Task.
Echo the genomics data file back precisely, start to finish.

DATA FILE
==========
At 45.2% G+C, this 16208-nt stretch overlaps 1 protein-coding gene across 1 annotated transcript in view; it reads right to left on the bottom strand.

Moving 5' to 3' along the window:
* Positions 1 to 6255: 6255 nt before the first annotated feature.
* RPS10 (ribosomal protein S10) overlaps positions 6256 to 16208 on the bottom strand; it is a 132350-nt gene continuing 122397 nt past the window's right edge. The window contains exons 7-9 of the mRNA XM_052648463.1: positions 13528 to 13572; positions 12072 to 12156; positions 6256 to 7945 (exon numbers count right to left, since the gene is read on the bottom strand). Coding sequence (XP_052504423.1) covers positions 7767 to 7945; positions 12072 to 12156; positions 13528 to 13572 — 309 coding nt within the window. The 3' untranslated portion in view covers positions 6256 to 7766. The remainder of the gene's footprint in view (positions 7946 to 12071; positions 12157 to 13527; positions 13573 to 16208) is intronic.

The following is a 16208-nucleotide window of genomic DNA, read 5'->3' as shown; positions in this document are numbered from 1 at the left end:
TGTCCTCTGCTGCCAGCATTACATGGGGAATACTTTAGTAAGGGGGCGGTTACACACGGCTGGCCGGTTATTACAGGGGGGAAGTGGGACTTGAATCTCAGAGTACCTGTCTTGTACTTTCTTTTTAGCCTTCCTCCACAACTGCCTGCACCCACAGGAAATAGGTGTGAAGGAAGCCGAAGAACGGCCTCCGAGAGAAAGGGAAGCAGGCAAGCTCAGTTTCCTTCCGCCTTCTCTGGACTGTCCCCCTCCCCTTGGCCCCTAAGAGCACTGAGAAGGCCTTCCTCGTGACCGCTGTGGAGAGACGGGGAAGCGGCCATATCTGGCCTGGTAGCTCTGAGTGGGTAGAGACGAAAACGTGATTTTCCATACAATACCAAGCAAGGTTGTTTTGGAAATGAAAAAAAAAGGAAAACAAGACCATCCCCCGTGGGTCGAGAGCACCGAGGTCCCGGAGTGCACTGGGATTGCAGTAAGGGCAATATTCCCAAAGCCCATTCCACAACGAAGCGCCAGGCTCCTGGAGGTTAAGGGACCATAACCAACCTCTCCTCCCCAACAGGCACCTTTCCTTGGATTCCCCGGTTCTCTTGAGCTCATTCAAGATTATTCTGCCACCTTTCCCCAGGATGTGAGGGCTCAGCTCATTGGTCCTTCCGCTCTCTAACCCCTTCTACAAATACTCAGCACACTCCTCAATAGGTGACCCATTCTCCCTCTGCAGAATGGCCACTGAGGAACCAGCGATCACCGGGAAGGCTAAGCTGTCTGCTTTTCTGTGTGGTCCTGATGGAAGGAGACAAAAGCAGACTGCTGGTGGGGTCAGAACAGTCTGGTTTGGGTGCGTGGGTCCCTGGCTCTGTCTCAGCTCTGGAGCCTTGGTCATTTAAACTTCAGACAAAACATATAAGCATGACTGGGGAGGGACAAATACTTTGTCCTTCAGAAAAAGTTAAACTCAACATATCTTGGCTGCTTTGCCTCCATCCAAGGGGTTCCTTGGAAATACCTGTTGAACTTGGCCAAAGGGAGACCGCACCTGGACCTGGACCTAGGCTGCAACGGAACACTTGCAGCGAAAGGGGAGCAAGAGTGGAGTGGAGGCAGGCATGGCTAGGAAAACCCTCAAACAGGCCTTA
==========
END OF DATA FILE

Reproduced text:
At 45.2% G+C, this 16208-nt stretch overlaps 1 protein-coding gene across 1 annotated transcript in view; it reads right to left on the bottom strand.

Moving 5' to 3' along the window:
* Positions 1 to 6255: 6255 nt before the first annotated feature.
* RPS10 (ribosomal protein S10) overlaps positions 6256 to 16208 on the bottom strand; it is a 132350-nt gene continuing 122397 nt past the window's right edge. The window contains exons 7-9 of the mRNA XM_052648463.1: positions 13528 to 13572; positions 12072 to 12156; positions 6256 to 7945 (exon numbers count right to left, since the gene is read on the bottom strand). Coding sequence (XP_052504423.1) covers positions 7767 to 7945; positions 12072 to 12156; positions 13528 to 13572 — 309 coding nt within the window. The 3' untranslated portion in view covers positions 6256 to 7766. The remainder of the gene's footprint in view (positions 7946 to 12071; positions 12157 to 13527; positions 13573 to 16208) is intronic.

The following is a 16208-nucleotide window of genomic DNA, read 5'->3' as shown; positions in this document are numbered from 1 at the left end:
TGTCCTCTGCTGCCAGCATTACATGGGGAATACTTTAGTAAGGGGGCGGTTACACACGGCTGGCCGGTTATTACAGGGGGGAAGTGGGACTTGAATCTCAGAGTACCTGTCTTGTACTTTCTTTTTAGCCTTCCTCCACAACTGCCTGCACCCACAGGAAATAGGTGTGAAGGAAGCCGAAGAACGGCCTCCGAGAGAAAGGGAAGCAGGCAAGCTCAGTTTCCTTCCGCCTTCTCTGGACTGTCCCCCTCCCCTTGGCCCCTAAGAGCACTGAGAAGGCCTTCCTCGTGACCGCTGTGGAGAGACGGGGAAGCGGCCATATCTGGCCTGGTAGCTCTGAGTGGGTAGAGACGAAAACGTGATTTTCCATACAATACCAAGCAAGGTTGTTTTGGAAATGAAAAAAAAAGGAAAACAAGACCATCCCCCGTGGGTCGAGAGCACCGAGGTCCCGGAGTGCACTGGGATTGCAGTAAGGGCAATATTCCCAAAGCCCATTCCACAACGAAGCGCCAGGCTCCTGGAGGTTAAGGGACCATAACCAACCTCTCCTCCCCAACAGGCACCTTTCCTTGGATTCCCCGGTTCTCTTGAGCTCATTCAAGATTATTCTGCCACCTTTCCCCAGGATGTGAGGGCTCAGCTCATTGGTCCTTCCGCTCTCTAACCCCTTCTACAAATACTCAGCACACTCCTCAATAGGTGACCCATTCTCCCTCTGCAGAATGGCCACTGAGGAACCAGCGATCACCGGGAAGGCTAAGCTGTCTGCTTTTCTGTGTGGTCCTGATGGAAGGAGACAAAAGCAGACTGCTGGTGGGGTCAGAACAGTCTGGTTTGGGTGCGTGGGTCCCTGGCTCTGTCTCAGCTCTGGAGCCTTGGTCATTTAAACTTCAGACAAAACATATAAGCATGACTGGGGAGGGACAAATACTTTGTCCTTCAGAAAAAGTTAAACTCAACATATCTTGGCTGCTTTGCCTCCATCCAAGGGGTTCCTTGGAAATACCTGTTGAACTTGGCCAAAGGGAGACCGCACCTGGACCTGGACCTAGGCTGCAACGGAACACTTGCAGCGAAAGGGGAGCAAGAGTGGAGTGGAGGCAGGCATGGCTAGGAAAACCCTCAAACAGGCCTTA